A real-life member of “The Wild Geese”… blowing up his spot in Vice.
Simon Mann is a British mercenary, most famous for his failed 2004 coup attempt against Teodoro Obiang, president of Equatorial Guinea. An ex-Special Forces soldier, Simon co-founded the private military company Executive Outcomes, which at its height in the mid-90s ran two African wars, using oil money to fund a full-on air force and thousands of private soldiers.
In 2004, after pocketing millions fighting rebels in Angola and, he says, protecting a free election in Sierra Leone, Simon’s luck ran out. He’d been hired to fly to Equatorial Guinea with 69 South African heavies, capture the airport and escort an opposition leader to the presidential palace. During a layover in Zimbabwe to collect guns and refuel, he was busted.He ended up in Chikurubi Prison, one of Zimbabwe’s nastiest, before being extradited to Equatorial Guinea four years later. There he spent a year and a half in solitary at Black Beach prison, one of Africa’s nastiest, before being pardoned. Simon has written a book about his adventures, there’s a movie in the pipeline and he’s working on a novel he wrote in jail. Between all that, he spoke to me about coups, spies and kick-starting the Iraq War.
Love that he classifies his paramilitary activity in various parts of Africa as “reinvesting in Africa.” Also loves how he blows up Mrs. Thatcher’s son on Twitter:
And, of course, this photo is tops:
So everybody who knows me knows I don’t really like sports. Not exactly hate them (though I do hate a few), but even the ones I like or want to like, I can’t sit through an entire game and pay attention. Maybe at the stadium. But not for an entire season. Even the teams I support or want to win just because, I don’t follow what they’re doing. I barely know who plays for them.
When it comes to sports, I have always been interested in the social/historical/economic/etc. forces behind them. The identity politics. Hence my fascination with football hooliganism and stuff like that.
I’ve spent my education and most of the time since then complaining about our mainstream media and the bullshit that it is there to support. And as a guy who was working in Yankee Stadium when September 11 happened, I can say there are very few places that we see this kind of malarkey more than in big-ticket American sports. (Though, to be fair to the man, everybody says President Bush did throw a strike to open Game 1 of the 2001 World Series. Gotta give him props for something, right?)
I’m not sure that it always has been like this. We used to have a progressive mainstream publications in this country, and I am pretty sure that there were even sports departments at some of those newspapers, and I think they did good work. You’d never know that if all you ever saw were the kind of wrapped-in-the-flag circle jerks that most major sporting events – I mean televised spectacles – are.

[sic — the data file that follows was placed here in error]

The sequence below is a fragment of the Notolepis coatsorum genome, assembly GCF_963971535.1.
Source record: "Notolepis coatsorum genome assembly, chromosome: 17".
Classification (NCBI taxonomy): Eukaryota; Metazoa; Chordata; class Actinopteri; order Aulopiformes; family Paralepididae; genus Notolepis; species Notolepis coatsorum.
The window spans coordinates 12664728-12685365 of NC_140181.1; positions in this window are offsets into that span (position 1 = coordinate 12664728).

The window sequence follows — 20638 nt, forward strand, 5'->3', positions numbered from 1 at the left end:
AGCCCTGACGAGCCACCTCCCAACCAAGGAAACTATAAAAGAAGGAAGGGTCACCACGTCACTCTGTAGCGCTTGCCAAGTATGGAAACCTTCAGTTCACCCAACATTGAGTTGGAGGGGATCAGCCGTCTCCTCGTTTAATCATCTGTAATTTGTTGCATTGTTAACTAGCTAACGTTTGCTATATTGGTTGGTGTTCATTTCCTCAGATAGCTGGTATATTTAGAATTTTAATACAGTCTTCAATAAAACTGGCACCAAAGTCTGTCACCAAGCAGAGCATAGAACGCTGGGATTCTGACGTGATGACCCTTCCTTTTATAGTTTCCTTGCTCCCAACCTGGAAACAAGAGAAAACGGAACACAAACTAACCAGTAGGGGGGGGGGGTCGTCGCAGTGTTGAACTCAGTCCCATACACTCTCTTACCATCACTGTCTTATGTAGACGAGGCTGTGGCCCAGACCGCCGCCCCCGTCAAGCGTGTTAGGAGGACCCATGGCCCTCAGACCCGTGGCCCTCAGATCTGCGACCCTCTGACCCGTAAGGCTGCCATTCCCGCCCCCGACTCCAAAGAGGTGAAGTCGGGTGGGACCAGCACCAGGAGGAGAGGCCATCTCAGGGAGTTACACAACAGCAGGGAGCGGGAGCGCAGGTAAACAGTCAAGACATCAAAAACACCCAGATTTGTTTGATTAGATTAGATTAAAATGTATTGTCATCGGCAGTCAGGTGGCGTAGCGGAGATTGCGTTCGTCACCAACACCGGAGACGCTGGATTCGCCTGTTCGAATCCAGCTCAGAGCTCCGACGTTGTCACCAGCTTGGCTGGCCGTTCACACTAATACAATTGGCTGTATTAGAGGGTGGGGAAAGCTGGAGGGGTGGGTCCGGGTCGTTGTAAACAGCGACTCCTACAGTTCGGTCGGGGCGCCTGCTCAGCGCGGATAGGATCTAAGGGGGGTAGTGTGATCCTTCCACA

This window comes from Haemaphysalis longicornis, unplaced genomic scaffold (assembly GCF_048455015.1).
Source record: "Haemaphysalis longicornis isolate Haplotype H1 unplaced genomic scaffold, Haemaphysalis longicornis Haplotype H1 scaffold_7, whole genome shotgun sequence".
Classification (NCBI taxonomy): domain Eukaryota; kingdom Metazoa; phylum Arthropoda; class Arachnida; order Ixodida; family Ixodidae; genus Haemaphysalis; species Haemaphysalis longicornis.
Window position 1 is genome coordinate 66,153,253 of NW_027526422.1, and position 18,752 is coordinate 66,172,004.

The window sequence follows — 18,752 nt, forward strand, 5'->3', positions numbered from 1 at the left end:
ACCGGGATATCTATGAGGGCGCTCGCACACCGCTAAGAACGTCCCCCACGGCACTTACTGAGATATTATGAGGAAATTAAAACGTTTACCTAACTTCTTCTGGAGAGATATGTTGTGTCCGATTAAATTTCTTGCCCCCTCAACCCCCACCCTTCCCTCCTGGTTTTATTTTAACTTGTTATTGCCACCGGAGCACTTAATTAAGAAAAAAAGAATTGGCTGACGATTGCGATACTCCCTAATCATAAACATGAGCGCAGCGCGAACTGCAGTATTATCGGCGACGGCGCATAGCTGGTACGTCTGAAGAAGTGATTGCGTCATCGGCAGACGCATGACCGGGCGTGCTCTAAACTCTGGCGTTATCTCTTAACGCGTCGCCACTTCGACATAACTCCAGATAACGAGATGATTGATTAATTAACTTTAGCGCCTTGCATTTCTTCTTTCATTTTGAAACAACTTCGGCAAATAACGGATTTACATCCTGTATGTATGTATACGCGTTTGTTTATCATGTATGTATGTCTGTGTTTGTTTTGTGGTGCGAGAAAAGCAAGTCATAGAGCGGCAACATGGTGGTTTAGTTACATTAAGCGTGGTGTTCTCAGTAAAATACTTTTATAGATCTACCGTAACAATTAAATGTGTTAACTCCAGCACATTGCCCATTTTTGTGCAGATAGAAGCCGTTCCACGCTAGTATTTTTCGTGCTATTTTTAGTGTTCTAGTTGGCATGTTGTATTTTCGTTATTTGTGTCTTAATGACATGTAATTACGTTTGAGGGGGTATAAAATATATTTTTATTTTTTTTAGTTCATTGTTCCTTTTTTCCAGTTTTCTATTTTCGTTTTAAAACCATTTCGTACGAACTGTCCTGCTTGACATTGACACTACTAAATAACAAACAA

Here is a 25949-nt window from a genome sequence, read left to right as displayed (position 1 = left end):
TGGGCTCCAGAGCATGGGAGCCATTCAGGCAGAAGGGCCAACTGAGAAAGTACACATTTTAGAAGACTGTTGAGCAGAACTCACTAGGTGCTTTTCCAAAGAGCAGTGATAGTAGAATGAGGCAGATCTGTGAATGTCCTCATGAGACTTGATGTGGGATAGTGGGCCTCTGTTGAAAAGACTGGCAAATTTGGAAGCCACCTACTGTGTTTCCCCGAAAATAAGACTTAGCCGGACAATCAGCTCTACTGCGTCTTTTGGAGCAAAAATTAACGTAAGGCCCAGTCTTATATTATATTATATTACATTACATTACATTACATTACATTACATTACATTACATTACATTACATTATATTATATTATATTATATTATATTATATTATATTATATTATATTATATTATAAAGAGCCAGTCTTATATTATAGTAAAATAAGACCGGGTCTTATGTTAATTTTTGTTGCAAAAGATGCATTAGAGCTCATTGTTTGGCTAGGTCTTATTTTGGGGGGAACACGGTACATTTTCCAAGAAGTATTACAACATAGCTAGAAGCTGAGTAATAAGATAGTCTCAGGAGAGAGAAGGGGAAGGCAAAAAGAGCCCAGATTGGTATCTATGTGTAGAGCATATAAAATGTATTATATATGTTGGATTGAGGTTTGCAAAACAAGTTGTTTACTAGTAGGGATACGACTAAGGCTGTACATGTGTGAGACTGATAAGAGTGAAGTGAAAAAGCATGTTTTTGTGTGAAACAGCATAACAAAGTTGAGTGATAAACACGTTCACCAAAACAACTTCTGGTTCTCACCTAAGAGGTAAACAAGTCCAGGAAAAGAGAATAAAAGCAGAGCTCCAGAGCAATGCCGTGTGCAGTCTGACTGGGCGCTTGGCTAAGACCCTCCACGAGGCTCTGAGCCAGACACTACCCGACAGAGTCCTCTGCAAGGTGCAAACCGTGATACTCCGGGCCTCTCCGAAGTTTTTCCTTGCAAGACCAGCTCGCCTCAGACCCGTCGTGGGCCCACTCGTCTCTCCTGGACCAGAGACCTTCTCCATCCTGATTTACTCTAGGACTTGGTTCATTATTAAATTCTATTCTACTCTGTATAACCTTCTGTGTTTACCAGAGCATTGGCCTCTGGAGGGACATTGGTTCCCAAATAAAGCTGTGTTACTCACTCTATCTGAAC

So if you didn’t already know about the man, I give you Dave Zirin. Eloquent purveyor of progressive values, and a man who knows how to explain it in the context of America’s (and the world’s) sports experience. And he does it weekly, or even daily, relating everything from the NFL referee lockout to crazy Linda McMahon’s political campaigns (and the McMahons’ history of running the WWF and all the WWF athletes/actors who killed themselves and others). He also wrote a book titled Welcome to the Terrordome: The Pain, Politics, and Promise of Sports, with a foreword by Chuck D, so I figure he has some love for hip-hop, too.
So a couple of weeks ago I was going to write about Dave Zirin and his little blog posts on The Nation about the Jovan Belcher murder-suicide. Then my computer died. And then, last Friday, some dumb kid murdered a bunch of children inside of a school in Connecticut. And the NFL pretended to care. And Dave Zirin, the media loudmouth who has taught me the most about the brutal head injuries suffered weekly by football players (not to mention the greed of all owners/administrators in major sports, professional, collegiate, and otherwise, and in particular the greed and partisan zealousness of pretty much every NFL owner… oh, and stupid fans), pointed out that they don’t.
And neither do “we.” From the Sports Editor of The Nation:
Dave Zirin on December 17, 2012 - 1:05 PM ET
After the massacre at Sandy Hook Elementary School in Newtown, Connecticut, the NFL and its players made an effort on Sunday to recognize the collective grief shaking the country. There was a moment of silence at all fourteen NFL games in remembrance of the twenty-six people, including twenty children, mercilessly gunned down. Players on the New York Giants wore decals with the school’s initials on their helmets. Their star wide receiver Victor Cruz paid tribute to one of the fallen children, writing “R.I.P. Jack Pinto,” and “Jack Pinto, my hero” on his shoes and “This one is 4 u!” on the backs of his gloves. Cruz was Pinto’s favorite player and 6-year-old Jack will be buried in his Victor Cruz jersey. The New England Patriots also made a statement, wearing a helmet sticker with the Newtown city seal and a black ribbon. They in addition pledged to donate $25,000 to help each family affected by the tragedy. But it’s what the Patriots didn’t do that speaks volumes and perhaps says more than they intended. Normally after the team scores at home, their “end zone militia”, dressed as revolutionary war soldiers, shoots twenty muskets in the air. There were no guns fired, thankfully, on Sunday night.